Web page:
Shane Watson departs for 68
Only when he approached his grand landmark did he seem to be affected. Shot selection went to the dogs and his anxiety was plain. Twice he might have been caught behind, once Matt Prior claimed a stumping. For 19 balls, Swann pinned him down. On the dressing room balcony his captain, Michael Clarke, frowned in hesitant anticipation.
When Watson was out, glancing a ball down the leg side for Prior to take an acrobatic catch, Rogers’ heart went a little further into his mouth. But at last he had received one that was straight enough and full enough to sweep. Down on one knee he went and the ball skimmed to the boundary.
There was no ecstatic celebration, no punching of the air, or running round the arena as other have been prone to do recently. It took him two or three seconds to take off his helmet and raise his bat which, eventually, diffidently, he did. When you have waited so long for a moment like this there is much to ponder.
At 35 years, 344 days, Rogers is the 17 oldest player to make a maiden Test century, the third youngest Australian and the youngest since Arthur Richardson also did it against England in a northern Test match, at Headingley in 1926 when he was 37 years 353 days old.
Stuart Broad celebrates after taking the wicket of Australian captain Michael Clarke
Broad had laid waste to the innings after England lost their last first innings wicket in the day’s second over. The pitch had been slow on the first day but had seemed bereft of demons. Suddenly demons were queuing up like a night out at a vampires’ fancy dress party.
It was seam rather than swing which was the main enemy and it needed batting of absolute resolution and solid method to deal with. Broad is a bowler who takes wickets in clutches and he sensed quickly that conditions were in his favour.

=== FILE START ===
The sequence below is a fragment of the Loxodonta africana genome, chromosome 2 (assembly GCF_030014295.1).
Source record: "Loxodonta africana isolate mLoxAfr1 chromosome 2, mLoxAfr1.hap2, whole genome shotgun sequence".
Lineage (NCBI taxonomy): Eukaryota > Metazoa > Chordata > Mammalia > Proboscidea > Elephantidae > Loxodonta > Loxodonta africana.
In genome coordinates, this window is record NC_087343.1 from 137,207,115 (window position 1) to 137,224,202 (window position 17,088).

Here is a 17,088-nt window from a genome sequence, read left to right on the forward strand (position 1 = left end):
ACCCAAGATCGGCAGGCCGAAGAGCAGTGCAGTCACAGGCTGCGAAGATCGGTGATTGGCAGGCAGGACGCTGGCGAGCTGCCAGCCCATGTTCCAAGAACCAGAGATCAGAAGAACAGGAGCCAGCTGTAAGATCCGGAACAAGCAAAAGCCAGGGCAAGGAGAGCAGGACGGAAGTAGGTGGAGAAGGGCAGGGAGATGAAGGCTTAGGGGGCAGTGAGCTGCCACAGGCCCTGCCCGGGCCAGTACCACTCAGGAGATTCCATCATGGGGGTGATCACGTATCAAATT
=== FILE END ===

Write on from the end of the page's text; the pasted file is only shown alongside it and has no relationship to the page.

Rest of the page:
He bowled David Warner who did not whether to play or leave, stick or twist and before he could finally decide had his off stump castled. Usman Khawajs was similarly in two minds and the ball grazed the toe of his bat on the way through to Prior.
The next wicket was the biggest and Clarke’s shot was crazy given what was happening. He composed a reckless drive to a ball moving away without moving his feet and Cook hung on to a sharp catch. Steve Smith, composed awhile, was outfoxed by Tim Bresnan soon after lunch. Australia needed a calm head. They got two.
The Rogers appeal
1. England appeal for catch behind against Rogers when he is on 20 and he is given out by umpire Tony Hill.
2. Rogers asks for review of decision.
3. Hot Spot shows he did not hit it so he is not out caught.
4. The ball is seen to have hit his back pad. The third umpire then uses technology to check if he was lbw.
5. Hawk-Eye indicates that the ball would have hit the stumps but not full on.
6. But he is not out lbw because England originally appealed for a catch, which is what the umpire adjudicated on.
7. However, had Hawk-Eye shown the ball hitting the stumps more fully, the third umpire would have advised the on-field umpire that Rogers should be out lbw.
8. Had England appealed for lbw instead of caught the umpire would have had to adjudicate on that.
9. Had the umpire said it was out lbw and Rogers had asked for a review, the decision would have stood.
10. Had the umpire said not out and England had reviewed it, the decision would also have stood. As it was, Rogers went on to make 101.